Saying that you hate smalltalk is like saying you’re terrible with names or that you don’t like standing in line. Hello and welcome to the human race! These are universal conditions. The point of smalltalk is that it’s not supposed to stay small; it’s temporary. Those who resent it are misreading how it’s supposed to work. Smalltalk is a ritual formula, just like summoning an elevator or opening a door. Whether you choose to use it to exit the conversation, express kind regard for someone, transition to more interesting topics, or actually make friends, that’s all up to you. The feeling of hating smalltalk is a clear sign of a lifetime of missed opportunities.
One of the things that people claim to hate about smalltalk is that it’s boring. What is funny about this is that most of us probably talk about totally vapid, boring things with our friends, families, and coworkers every single day. We just don’t mind because we know these people, and ordinary, routinely boring conversations are necessary to getting life done. What really bothers us is the feeling of being forced to talk to strangers, people we don’t already know, people who are unfamiliar. If we already knew them, we would of course talk about the weather or how their day was going.
The other funny thing about thinking that smalltalk is boring is that it’s a virtual guarantee the other person feels the exact same way about talking to US!
I’m a very shy person. I still have vivid memories of my first day of first grade, when I stood on the playground and watched groups of other kids laughing and chatting together. I ran into the school building early, found my classroom, and burst into tears. My teacher, Mrs. Lundgren, asked me what was wrong. “I don’t have any friends!” I wailed. “I’ll be your friend,” she said, and she was. That conversation probably doomed me to my fate as teacher’s pet, socially awkward and lonely. As an adult, though, it has given me empathy for fellow shy people.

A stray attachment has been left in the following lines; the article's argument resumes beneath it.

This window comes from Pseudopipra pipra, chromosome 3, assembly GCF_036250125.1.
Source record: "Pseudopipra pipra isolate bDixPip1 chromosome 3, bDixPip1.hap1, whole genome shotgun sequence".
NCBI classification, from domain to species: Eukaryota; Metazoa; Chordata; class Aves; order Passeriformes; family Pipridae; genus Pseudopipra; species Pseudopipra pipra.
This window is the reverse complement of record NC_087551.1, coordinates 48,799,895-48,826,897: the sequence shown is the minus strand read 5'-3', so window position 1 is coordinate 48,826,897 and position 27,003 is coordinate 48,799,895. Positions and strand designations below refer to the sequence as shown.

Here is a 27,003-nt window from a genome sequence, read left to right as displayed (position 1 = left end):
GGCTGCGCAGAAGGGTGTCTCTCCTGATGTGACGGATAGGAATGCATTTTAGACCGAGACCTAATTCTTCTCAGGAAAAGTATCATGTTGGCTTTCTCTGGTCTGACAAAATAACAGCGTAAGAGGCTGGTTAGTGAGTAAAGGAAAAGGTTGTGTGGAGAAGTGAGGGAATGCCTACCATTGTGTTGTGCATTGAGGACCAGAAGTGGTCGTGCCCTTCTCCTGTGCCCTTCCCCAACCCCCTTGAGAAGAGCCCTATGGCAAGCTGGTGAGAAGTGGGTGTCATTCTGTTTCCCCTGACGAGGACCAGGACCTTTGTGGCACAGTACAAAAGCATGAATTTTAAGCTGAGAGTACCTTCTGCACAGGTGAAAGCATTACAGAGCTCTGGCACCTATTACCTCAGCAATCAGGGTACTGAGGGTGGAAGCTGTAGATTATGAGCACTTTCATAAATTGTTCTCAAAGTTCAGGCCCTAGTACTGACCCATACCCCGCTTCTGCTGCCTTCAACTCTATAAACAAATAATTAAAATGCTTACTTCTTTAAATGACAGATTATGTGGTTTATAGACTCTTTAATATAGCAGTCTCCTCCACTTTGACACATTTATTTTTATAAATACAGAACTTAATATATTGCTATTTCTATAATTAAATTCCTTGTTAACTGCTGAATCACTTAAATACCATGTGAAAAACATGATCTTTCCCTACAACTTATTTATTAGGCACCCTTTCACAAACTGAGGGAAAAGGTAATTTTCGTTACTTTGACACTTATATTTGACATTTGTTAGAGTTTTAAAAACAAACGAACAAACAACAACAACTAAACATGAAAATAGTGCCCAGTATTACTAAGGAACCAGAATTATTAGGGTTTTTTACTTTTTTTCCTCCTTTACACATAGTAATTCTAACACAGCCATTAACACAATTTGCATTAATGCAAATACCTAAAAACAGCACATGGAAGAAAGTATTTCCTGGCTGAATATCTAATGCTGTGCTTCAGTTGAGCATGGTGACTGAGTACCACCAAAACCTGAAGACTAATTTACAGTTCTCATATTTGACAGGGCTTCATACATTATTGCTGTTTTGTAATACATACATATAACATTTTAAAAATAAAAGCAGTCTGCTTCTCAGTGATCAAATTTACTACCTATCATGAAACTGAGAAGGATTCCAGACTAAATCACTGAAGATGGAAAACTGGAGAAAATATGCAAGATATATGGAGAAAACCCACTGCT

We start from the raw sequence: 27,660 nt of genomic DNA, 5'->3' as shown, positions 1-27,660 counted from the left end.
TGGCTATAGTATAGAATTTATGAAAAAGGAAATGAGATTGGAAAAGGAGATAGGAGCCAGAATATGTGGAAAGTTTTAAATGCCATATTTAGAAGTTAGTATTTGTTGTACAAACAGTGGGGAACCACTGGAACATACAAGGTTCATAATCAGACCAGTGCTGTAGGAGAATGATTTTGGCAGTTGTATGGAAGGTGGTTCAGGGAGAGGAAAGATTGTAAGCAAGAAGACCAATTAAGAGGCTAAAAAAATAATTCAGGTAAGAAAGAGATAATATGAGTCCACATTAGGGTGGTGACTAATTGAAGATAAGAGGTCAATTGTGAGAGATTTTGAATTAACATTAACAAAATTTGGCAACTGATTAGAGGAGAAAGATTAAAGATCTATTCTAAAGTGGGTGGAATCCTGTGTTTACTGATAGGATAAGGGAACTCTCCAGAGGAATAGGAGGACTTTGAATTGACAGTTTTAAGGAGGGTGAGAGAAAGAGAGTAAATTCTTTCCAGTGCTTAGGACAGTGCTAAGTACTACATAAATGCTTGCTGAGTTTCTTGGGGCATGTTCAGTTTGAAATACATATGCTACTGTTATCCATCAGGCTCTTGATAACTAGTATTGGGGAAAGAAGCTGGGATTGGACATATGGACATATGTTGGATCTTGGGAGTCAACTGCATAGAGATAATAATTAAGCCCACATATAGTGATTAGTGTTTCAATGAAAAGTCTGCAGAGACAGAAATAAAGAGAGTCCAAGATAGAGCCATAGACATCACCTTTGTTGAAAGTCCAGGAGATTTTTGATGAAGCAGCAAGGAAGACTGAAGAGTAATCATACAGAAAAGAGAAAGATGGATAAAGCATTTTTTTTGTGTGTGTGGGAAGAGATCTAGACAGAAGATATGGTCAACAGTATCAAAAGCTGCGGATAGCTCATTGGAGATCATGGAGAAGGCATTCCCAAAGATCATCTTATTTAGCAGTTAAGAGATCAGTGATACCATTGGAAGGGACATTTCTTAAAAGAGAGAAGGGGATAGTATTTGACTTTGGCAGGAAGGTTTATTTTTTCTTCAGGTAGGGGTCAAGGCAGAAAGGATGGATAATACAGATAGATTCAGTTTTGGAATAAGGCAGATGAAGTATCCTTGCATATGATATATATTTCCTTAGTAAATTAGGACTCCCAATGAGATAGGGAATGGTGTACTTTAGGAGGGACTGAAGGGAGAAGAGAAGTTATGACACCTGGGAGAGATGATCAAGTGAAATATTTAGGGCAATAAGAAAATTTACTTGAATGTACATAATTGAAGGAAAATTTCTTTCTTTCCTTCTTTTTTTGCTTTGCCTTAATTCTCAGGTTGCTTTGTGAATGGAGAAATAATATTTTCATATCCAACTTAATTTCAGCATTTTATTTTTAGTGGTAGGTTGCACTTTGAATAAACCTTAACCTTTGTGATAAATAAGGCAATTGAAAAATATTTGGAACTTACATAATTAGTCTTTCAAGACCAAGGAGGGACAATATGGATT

I’ve chosen to see it as my duty to help other shy people to feel less uncomfortable at parties and social gatherings. Introverts feel better talking to only one person at a time, and it’s not hard to cut away from a larger group to have a more private conversation in a corner. This also helps me to feel like I have a mission.
One way to get out of the social duty of smalltalk, of course, is to help out. Help clean up, help with the food, help introduce people to one another. Whatever else people have to say about you, at least then they can say that you’re useful.
Rather than try to escape it, what if we just lean in to it? What if we see smalltalk as the opportunity that it is?
Some of the most fascinating people walk among us, masquerading as normal folk. The only way we’re going to find out is if we get to know them, and that starts with smalltalk.
This is something I’ve learned from Toastmasters. Beginners who join a public speaking club often don’t realize the tremendous power of their own personal stories. We’re trained to give evaluations, which is part of the process, and this tends to build one of the strongest smalltalk skills of all. This skill is to cultivate genuine curiosity.